My husband realized that he doesn’t want to go back to work full-time, unless it is the perfect opportunity. I started focusing again on my writing career and am building a solid freelance business. I also volunteer with our local downtown revitalization association. Our kids are back in regular public school, doing sports and extracurricular activities and, slowly making friends outside the military.
We quickly learned that we didn’t like that he had to be at the table working all day while the kids and I were out exploring all of these amazing places! Plus, having to go back to Wisconsin was expensive and limiting how far we could travel. California is quite a drive from Wisconsin, especially if you want to go back and forth. The cost of him flying back alone would add up, not to mention I just did not want him leaving us for a week.
We agonized over the cost of full-time RVing for a long time before we jumped in. The truth is costs are flexible and totally manageable and our experience has certainly proved that to be so. There are great options for saving money both on camping, gas, health insurance, taxes, car/RV registration and other areas. You can take your time and boondock, workamp along the way or run around and stay in pricey resorts. All can be great experiences, but the real beauty is that the choice is there.
Thanks for the reply. Can’t wait to get out there and start living. Great advice.  i will definitely be contacting the folks you left links to. Question: do you two caravan with other folks sometimes or always on your own? I thought it would be a lot of fun to to caravan along with some of the great people out there, does that happen or do people just move on and say so long.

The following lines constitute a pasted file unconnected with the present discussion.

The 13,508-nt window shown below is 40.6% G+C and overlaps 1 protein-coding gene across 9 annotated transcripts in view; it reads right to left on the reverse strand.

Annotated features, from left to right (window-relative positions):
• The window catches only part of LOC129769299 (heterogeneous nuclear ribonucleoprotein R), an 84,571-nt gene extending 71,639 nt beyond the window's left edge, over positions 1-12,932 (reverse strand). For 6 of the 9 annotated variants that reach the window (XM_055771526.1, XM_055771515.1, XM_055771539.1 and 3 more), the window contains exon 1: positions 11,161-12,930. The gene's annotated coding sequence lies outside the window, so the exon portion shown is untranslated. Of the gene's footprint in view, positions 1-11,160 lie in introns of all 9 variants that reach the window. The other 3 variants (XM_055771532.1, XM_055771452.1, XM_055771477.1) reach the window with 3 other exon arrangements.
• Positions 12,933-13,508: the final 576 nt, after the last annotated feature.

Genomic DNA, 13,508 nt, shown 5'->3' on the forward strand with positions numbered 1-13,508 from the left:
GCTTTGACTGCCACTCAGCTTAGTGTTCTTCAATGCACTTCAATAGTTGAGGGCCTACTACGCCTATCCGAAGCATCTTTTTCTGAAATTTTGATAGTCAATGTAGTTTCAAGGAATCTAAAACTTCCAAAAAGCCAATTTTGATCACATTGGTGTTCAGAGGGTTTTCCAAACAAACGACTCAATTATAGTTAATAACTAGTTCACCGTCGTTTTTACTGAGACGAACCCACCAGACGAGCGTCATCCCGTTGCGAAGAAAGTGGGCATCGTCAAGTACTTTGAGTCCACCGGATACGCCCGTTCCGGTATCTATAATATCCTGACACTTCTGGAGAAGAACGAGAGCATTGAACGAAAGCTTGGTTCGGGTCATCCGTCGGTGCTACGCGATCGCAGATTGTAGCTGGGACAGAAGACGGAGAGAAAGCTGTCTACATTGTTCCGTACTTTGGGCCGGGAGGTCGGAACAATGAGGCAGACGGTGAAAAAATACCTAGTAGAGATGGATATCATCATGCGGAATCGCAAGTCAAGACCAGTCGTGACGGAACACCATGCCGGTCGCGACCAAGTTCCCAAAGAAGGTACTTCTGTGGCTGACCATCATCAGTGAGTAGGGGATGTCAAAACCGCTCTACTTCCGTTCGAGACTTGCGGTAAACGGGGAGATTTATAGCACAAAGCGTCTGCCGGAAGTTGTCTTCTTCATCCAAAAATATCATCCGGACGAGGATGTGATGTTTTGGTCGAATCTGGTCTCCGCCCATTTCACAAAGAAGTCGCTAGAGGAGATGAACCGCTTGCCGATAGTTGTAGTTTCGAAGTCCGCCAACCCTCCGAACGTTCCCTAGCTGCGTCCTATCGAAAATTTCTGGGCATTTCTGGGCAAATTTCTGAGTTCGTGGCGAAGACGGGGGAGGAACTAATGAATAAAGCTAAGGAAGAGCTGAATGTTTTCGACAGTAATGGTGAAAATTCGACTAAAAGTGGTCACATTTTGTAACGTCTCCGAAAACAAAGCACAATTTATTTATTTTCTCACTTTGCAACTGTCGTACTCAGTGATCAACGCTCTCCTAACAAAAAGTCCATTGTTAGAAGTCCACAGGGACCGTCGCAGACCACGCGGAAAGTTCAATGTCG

We use a mail forwarding service (Alternative Resources in South Dakota) to manage our mail. They keep our mail at their office until we ask them to send it to us. Most RV parks will accept mail or you can send mail as “general delivery” to a local post office and pick-up it later. The address we have in SD also serves as our address on record for the purposes of taxes, voting, car/RV registration, insurance and drivers license. When we established domicile with them we had to make sure we got to South Dakota within a certain time-frame to get our drivers licence (can only be done on-site). You can read more about establishing domicile here:


You added a lot of confidence that my wife and I are planning right for our expected expenses. I had used an average between Howard’s numbers at RV Dreams and Kirks from the Escapees Forum. Then added a figure for annual inflation (2.5%) based on going full time in 2019 when we originally planned on 2023. We are spot on at around $3,007 average in future dollars and with no debt. Our form of travel will include workamping at times so we will be parked at times.

We actually have a hard time with naming the worst things. That's not to say everything is perfect and all rosy in RV living, it isn't. It's just that nothing seems so awful that it needs to be called out. Maybe it's our more laid back attitude or just knowing things like dumping the black tanks are just part of life, but it never seems that bad. Still, we feel compelled to come up with something, so here are our least favorite things about living in an RV.